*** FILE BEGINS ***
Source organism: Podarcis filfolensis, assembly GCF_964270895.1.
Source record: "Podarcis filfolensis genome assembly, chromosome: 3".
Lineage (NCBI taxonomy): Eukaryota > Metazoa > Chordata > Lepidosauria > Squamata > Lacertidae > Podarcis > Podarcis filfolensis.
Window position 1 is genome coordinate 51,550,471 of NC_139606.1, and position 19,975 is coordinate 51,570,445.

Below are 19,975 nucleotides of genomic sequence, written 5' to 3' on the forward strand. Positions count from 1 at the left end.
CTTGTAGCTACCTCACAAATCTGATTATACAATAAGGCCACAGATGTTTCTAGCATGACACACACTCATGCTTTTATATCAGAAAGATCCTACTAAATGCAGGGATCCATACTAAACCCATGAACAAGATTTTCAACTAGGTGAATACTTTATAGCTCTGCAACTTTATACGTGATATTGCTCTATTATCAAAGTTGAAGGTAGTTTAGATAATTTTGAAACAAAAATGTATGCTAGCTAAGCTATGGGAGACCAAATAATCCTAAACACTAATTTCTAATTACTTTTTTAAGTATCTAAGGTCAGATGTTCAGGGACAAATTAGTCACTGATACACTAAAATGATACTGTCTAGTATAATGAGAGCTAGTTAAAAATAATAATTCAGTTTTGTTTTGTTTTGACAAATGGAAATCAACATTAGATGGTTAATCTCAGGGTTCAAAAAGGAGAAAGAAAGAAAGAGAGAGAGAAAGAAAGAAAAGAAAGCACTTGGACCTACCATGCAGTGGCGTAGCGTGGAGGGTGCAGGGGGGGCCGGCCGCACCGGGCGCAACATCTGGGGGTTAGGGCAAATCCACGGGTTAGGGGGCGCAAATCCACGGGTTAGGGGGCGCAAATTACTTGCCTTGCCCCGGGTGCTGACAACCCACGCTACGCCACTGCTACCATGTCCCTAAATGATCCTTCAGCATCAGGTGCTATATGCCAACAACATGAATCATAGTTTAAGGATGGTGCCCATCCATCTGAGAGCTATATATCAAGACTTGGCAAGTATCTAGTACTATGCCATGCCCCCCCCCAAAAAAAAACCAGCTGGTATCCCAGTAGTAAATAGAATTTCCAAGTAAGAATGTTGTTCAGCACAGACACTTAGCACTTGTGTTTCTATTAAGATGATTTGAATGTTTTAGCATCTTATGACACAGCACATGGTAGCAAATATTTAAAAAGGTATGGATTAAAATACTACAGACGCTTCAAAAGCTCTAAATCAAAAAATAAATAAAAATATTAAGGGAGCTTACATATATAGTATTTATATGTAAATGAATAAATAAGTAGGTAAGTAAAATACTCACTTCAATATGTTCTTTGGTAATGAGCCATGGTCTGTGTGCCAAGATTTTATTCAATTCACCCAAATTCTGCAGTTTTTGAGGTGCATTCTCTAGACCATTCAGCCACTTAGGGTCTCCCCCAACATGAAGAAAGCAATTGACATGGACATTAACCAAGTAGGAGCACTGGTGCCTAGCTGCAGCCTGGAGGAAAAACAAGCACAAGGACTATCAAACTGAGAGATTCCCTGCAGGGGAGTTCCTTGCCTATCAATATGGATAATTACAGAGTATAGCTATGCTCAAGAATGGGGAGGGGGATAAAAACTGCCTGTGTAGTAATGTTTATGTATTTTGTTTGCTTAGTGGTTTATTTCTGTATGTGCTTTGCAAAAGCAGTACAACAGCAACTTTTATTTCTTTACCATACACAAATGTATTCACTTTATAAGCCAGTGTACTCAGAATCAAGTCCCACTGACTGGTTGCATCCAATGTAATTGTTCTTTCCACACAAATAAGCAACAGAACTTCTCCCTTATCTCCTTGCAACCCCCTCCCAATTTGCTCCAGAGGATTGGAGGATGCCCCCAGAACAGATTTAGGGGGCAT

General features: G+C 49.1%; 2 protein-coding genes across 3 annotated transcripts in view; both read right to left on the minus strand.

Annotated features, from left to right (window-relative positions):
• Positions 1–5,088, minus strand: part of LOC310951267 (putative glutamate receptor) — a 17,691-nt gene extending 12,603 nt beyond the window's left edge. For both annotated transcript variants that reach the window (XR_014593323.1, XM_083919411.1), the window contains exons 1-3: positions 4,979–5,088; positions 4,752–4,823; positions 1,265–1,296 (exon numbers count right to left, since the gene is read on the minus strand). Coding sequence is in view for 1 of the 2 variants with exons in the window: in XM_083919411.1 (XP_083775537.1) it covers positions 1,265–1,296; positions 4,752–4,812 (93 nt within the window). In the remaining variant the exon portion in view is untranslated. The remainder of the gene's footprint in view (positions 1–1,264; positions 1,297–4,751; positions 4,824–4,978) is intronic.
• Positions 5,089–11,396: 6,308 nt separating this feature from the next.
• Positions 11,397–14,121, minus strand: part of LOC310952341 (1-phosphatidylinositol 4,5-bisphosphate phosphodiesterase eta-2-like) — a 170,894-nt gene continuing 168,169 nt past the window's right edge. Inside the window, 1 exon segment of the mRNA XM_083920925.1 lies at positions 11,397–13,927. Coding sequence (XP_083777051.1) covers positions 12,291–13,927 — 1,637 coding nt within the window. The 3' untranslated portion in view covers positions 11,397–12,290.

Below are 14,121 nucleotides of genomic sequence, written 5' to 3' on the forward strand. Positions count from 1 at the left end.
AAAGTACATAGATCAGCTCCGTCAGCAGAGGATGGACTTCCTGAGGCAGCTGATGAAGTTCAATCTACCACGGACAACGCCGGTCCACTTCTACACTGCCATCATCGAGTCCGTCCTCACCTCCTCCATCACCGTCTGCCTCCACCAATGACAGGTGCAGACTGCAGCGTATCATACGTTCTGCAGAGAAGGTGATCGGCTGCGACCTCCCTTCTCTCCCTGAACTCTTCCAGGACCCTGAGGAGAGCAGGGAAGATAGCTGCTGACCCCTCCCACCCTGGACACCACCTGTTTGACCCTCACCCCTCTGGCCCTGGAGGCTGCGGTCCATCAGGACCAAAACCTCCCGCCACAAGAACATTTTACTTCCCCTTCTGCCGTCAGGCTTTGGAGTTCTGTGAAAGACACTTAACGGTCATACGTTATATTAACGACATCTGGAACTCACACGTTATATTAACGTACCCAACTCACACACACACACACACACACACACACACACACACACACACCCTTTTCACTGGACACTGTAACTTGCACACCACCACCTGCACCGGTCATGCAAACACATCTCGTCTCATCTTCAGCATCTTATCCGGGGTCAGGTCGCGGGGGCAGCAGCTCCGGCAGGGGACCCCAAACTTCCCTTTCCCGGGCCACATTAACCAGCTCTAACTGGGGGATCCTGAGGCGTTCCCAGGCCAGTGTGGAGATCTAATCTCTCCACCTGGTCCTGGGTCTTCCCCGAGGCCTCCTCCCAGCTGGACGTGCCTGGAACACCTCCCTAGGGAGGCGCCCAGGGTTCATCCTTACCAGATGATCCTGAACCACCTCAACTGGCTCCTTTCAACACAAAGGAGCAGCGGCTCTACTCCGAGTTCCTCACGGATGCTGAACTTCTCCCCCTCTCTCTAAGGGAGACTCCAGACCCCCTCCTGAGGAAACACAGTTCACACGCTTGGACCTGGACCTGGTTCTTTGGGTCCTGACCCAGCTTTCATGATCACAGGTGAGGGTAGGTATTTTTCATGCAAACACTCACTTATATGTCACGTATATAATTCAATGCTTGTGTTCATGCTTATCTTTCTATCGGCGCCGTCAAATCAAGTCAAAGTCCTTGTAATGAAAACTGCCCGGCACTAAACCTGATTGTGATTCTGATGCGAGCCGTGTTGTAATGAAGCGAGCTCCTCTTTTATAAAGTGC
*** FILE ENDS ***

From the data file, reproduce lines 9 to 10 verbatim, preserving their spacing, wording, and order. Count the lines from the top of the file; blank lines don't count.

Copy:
• Positions 1–5,088, minus strand: part of LOC310951267 (putative glutamate receptor) — a 17,691-nt gene extending 12,603 nt beyond the window's left edge. For both annotated transcript variants that reach the window (XR_014593323.1, XM_083919411.1), the window contains exons 1-3: positions 4,979–5,088; positions 4,752–4,823; positions 1,265–1,296 (exon numbers count right to left, since the gene is read on the minus strand). Coding sequence is in view for 1 of the 2 variants with exons in the window: in XM_083919411.1 (XP_083775537.1) it covers positions 1,265–1,296; positions 4,752–4,812 (93 nt within the window). In the remaining variant the exon portion in view is untranslated. The remainder of the gene's footprint in view (positions 1–1,264; positions 1,297–4,751; positions 4,824–4,978) is intronic.
• Positions 5,089–11,396: 6,308 nt separating this feature from the next.